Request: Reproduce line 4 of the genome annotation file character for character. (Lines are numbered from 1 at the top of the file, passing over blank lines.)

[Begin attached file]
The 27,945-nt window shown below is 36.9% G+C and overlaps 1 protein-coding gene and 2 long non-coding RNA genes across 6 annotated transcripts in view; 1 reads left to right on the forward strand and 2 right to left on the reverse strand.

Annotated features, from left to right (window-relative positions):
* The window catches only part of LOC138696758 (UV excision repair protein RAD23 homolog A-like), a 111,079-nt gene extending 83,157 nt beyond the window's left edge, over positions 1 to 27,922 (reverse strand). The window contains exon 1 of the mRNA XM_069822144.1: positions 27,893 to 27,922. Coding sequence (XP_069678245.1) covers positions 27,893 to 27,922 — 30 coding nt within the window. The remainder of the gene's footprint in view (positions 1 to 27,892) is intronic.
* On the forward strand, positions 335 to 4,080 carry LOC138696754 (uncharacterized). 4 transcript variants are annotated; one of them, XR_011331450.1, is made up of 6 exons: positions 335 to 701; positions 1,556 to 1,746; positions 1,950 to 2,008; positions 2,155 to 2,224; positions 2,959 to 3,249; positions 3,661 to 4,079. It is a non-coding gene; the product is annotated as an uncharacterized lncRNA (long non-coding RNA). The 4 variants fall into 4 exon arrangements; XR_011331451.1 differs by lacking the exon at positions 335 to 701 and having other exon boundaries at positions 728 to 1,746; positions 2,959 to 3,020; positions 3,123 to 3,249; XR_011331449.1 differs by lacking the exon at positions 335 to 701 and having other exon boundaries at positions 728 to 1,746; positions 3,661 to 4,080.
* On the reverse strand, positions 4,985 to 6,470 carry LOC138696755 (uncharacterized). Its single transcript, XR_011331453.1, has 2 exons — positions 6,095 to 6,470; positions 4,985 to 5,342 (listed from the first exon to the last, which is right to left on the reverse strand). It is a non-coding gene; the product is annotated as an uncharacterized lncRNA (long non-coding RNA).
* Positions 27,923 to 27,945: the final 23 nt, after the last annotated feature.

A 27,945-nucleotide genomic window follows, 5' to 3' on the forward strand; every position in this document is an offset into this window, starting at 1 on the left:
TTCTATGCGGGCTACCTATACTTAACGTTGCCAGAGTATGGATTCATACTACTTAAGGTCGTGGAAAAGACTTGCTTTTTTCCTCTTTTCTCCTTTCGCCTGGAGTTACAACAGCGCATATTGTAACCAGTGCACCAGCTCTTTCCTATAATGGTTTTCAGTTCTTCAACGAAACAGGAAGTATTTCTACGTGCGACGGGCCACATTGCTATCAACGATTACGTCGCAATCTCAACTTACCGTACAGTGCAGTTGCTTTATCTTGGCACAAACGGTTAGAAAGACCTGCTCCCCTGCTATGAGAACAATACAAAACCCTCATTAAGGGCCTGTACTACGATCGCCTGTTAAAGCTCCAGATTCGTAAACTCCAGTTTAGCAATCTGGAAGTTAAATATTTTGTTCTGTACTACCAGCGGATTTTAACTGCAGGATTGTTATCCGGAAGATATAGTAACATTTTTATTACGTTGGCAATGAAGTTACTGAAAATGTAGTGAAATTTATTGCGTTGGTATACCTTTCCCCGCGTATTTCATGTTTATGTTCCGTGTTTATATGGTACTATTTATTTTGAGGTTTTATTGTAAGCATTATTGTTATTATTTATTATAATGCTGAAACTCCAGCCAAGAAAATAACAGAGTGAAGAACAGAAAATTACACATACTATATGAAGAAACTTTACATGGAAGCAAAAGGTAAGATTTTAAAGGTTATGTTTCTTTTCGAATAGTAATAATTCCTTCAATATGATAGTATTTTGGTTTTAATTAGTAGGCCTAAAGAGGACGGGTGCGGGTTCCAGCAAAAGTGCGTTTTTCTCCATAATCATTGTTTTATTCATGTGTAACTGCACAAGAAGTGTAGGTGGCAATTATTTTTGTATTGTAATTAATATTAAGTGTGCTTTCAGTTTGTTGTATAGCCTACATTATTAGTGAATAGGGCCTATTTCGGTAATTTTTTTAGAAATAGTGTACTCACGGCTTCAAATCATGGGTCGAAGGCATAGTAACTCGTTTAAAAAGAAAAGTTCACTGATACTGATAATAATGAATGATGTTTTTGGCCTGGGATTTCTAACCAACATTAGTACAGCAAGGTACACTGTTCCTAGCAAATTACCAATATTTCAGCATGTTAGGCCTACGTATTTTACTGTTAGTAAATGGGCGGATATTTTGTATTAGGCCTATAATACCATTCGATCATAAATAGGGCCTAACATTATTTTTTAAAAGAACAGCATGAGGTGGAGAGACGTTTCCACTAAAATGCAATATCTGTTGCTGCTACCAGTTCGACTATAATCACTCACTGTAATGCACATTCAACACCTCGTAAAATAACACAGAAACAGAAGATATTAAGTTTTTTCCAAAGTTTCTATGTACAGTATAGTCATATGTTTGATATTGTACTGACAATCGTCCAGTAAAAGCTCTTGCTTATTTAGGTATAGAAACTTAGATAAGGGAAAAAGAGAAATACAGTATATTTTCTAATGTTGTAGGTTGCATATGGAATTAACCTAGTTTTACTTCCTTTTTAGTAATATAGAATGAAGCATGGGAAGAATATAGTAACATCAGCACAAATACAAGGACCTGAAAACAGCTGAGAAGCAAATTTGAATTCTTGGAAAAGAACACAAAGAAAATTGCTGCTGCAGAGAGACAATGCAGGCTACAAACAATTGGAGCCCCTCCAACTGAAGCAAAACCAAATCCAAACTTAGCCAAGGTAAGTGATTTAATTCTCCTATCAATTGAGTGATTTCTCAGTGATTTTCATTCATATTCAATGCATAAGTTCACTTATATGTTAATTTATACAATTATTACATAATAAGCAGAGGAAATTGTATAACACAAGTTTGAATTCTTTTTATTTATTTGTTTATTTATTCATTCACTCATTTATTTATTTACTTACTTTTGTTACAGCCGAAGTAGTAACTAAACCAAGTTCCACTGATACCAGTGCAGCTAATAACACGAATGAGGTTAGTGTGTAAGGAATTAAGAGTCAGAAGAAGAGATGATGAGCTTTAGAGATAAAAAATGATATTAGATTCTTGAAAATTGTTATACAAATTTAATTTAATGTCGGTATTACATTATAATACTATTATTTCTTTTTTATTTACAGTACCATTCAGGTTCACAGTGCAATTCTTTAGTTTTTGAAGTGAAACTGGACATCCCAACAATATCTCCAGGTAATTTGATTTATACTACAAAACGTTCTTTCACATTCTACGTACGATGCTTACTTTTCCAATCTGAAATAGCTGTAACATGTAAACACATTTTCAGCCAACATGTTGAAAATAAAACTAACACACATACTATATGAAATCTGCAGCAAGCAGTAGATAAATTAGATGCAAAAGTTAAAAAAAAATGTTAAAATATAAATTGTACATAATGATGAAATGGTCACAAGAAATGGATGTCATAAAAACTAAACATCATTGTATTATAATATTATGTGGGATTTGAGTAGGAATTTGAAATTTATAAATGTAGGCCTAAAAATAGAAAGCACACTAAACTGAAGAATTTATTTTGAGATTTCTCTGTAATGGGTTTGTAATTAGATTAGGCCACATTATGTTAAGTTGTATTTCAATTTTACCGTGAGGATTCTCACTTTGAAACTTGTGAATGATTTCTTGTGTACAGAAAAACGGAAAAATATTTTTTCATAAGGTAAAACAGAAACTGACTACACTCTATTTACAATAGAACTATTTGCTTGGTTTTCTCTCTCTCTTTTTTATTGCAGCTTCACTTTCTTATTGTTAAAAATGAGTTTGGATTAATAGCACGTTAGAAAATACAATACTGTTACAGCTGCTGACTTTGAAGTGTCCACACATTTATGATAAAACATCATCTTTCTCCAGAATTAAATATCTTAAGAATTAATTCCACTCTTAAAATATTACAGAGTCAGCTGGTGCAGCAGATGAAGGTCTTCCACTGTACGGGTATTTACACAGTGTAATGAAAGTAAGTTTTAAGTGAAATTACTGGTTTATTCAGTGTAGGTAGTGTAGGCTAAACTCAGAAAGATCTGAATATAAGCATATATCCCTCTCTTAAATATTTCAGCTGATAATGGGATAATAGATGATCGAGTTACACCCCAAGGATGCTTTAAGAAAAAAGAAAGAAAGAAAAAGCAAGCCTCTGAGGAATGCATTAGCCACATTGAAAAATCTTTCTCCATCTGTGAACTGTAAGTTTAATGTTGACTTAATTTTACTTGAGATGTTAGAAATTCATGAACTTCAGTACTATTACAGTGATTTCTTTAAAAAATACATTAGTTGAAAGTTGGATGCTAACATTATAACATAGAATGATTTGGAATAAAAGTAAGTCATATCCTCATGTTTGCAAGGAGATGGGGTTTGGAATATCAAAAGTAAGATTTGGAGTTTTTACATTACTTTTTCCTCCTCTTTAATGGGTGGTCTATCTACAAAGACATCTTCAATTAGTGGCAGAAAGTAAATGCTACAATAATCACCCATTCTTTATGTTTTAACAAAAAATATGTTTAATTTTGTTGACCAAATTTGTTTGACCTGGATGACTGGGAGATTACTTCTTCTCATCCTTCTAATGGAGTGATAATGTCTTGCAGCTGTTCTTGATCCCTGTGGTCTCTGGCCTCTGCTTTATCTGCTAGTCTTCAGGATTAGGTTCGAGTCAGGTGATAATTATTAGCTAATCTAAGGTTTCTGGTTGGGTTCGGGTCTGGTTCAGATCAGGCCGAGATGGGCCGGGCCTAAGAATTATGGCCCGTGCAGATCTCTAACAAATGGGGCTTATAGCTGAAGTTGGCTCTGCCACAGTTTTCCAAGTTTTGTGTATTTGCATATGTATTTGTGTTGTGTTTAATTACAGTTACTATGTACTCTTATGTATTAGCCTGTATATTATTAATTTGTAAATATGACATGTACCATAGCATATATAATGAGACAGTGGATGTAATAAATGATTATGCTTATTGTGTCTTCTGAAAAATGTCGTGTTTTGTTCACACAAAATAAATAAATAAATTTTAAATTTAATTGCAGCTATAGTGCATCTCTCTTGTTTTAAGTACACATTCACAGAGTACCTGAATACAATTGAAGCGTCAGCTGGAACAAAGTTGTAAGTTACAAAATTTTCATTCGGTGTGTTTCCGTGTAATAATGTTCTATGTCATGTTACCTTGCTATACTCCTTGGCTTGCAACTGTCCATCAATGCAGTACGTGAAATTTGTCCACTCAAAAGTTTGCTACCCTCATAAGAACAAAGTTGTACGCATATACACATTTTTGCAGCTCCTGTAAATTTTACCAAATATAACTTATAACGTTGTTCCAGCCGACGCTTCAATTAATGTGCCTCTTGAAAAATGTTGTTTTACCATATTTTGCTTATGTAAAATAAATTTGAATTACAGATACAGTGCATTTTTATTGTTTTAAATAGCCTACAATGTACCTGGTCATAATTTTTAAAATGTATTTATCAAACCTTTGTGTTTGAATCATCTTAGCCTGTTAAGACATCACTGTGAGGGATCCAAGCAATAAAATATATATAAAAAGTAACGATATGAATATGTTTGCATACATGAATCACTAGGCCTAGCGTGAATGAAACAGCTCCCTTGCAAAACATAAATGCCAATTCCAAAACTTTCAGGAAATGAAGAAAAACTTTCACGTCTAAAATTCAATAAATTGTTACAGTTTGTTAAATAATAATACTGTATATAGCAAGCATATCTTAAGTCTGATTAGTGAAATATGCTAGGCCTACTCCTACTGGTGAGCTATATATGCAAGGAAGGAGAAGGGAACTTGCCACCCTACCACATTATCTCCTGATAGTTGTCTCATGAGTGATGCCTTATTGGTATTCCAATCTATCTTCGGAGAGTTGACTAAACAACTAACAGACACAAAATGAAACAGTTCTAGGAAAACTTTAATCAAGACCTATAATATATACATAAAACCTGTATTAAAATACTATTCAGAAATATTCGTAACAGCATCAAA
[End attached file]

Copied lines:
* On the forward strand, positions 335 to 4,080 carry LOC138696754 (uncharacterized). 4 transcript variants are annotated; one of them, XR_011331450.1, is made up of 6 exons: positions 335 to 701; positions 1,556 to 1,746; positions 1,950 to 2,008; positions 2,155 to 2,224; positions 2,959 to 3,249; positions 3,661 to 4,079. It is a non-coding gene; the product is annotated as an uncharacterized lncRNA (long non-coding RNA). The 4 variants fall into 4 exon arrangements; XR_011331451.1 differs by lacking the exon at positions 335 to 701 and having other exon boundaries at positions 728 to 1,746; positions 2,959 to 3,020; positions 3,123 to 3,249; XR_011331449.1 differs by lacking the exon at positions 335 to 701 and having other exon boundaries at positions 728 to 1,746; positions 3,661 to 4,080.